How To Travel To Other States With Concealed Carry Weapons
To say gun laws are complicated is an understatement. CCW reciprocity agreements may be some of the most important laws currently being discussed in the gun rights debate.
These agreements are an interstate legal infrastructure allowing firearms permit holders to legally travel from their home state to another and lawfully carry concealed weapons in that state.
The issue with these agreements is that there isn’t a federal application, it’s purely on a state-by-state basis, which means they vary across the U.S.
The Types of Concealed Carry Reciprocity Agreements
Concealed carry reciprocity is an agreement between state governments, often decided by a state’s attorney general, that allows non-residents to concealed carry in a given state if they meet certain criteria.
Is there federal concealed carry reciprocity? Well, if you ask the NRA, the answer would be, “We’re working on it.”
It’s a key piece of legislation the organization is lobbying for.
Federal concealed carry reciprocity has been proposed before in Congress, such as H.R. 2959 titled National Right-to-Carry Reciprocity Act of 2013, and the 115th Congress (2017-2018) has bills in the House and Senate addressing the matter.
Rep. Richard Hudson from North Carolina introduced H.R. 38 in early January of 2017.
Titled the Concealed Carry Reciprocity Act of 2017, it currently has 206 cosponsors and was referred to the Subcommittee on Crime, Terrorism, Homeland Security and Investigations on January 12.
Similarly, this was presented in the Senate by Texas Sen. John Cornyn under S. 446, and it was referred to the Committee on the Judiciary in late February.
As it stands, reciprocity is a state-government legislative choice, with states choosing to unilaterally recognize all out-of-state permits, to recognize permits that require the same application process and training, to recognize only enhanced permits with more rigorous training requirements or choosing outright not to recognize out-of-state permits.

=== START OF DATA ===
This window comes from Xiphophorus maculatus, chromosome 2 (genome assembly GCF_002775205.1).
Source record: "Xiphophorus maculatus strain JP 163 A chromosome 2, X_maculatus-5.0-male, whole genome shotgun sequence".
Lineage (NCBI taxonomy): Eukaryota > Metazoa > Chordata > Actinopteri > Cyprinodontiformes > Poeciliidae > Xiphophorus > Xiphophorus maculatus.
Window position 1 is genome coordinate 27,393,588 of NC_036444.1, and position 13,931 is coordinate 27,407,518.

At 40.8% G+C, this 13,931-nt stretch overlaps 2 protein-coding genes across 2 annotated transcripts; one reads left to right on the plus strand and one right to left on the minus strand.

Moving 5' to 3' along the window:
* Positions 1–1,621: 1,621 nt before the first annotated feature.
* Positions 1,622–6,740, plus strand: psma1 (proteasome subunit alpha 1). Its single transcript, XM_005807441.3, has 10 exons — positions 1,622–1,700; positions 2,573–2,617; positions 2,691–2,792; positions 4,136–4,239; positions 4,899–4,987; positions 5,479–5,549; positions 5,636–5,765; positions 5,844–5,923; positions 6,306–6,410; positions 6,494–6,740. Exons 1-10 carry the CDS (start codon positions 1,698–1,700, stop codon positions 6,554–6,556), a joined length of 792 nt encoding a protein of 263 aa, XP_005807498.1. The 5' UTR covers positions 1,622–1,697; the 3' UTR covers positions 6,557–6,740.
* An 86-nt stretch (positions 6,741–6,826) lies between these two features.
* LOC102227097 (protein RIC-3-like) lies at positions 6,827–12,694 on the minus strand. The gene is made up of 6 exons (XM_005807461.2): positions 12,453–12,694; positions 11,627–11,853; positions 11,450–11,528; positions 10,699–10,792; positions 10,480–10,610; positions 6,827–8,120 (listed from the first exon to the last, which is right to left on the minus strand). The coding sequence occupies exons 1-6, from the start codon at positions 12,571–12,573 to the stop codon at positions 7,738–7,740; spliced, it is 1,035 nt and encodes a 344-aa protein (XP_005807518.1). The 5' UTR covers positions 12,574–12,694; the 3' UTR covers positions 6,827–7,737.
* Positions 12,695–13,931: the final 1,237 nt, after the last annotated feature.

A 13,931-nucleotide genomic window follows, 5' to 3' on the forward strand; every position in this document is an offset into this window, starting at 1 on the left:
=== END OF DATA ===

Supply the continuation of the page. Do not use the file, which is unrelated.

Naturally, this varies between states.
Legislation in blue states tends to lean toward heavier gun control, while red states recoil in the opposite direction.
For example, California does not recognize out-of-state permits (applicants are lucky to get one in state). On the other end of the spectrum, as of March 2015, Ohio recognizes all non-resident permits, regardless of whether or not Ohio has entered into a reciprocity agreement with the non-resident’s state.
Oklahoma is a rare case: it allows constitutional carry states (states with no required CCW permit) to carry concealed weapons in Oklahoma without a permit, under Oklahoma Title 21 § 1290.26, which goes into effect November of 2017. It recognizes all other permits.
All that said, complying with state laws will always be a mixed bag due to how fickle state gun laws tend to be.
How CCW Reciprocity Agreements Affect Gun Owners
Gun owners should think about CCW reciprocity agreements when leaving their home state and entering a state where they intend to leave their motor vehicle and carry their concealed weapon in public, or if they are moving there.
Get ahold of authorities prior to traveling to another state and carrying concealed weapons.
Traveling through a state with a firearm tends to not be an issue if it’s kept in a locked case, separate from ammunition and stored in a trunk inaccessible by the driver and passenger compartment.
There are variations on that, so be sure to check state laws where traveling, because this not formal legal advice.
There are case studies on felony charges being brought against permit holders traveling out of state with their CCW.
A nuclear power plant engineer from Tennessee traveled to Delaware with his Glock, and was pulled over. He was arrested and faced the possibility of not being able to work at a nuclear plant due to potential felony charges, according to media reports.
CCW Reciprocity Is Being Developed
As it stands, CCW reciprocity agreements are a broken web between states. National concealed carry reciprocity standards would create a cohesive framework similar to driver’s licenses.
Opponents of this legislation point out that that metaphor isn’t accurate because driver’s license requirements tend to be similar across the board, whereas state concealed carry permitting programs vary on training requirements.
Regardless, the underlying intent is to simplify and streamline gun laws, removing the potential for more “accidental criminals” to be faced with felony charges by simply traveling with firearms.
It’s worth pointing out that some states allow non-residents to apply for permits.
Will it be applied at a national level? Should it be? Let us know in the comments.
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About The Author
Jake Smith (@notjakesmith) is a copywriter and photographer based in the Pacific Northwest who enjoys shooting pictures and ammunition outdoors.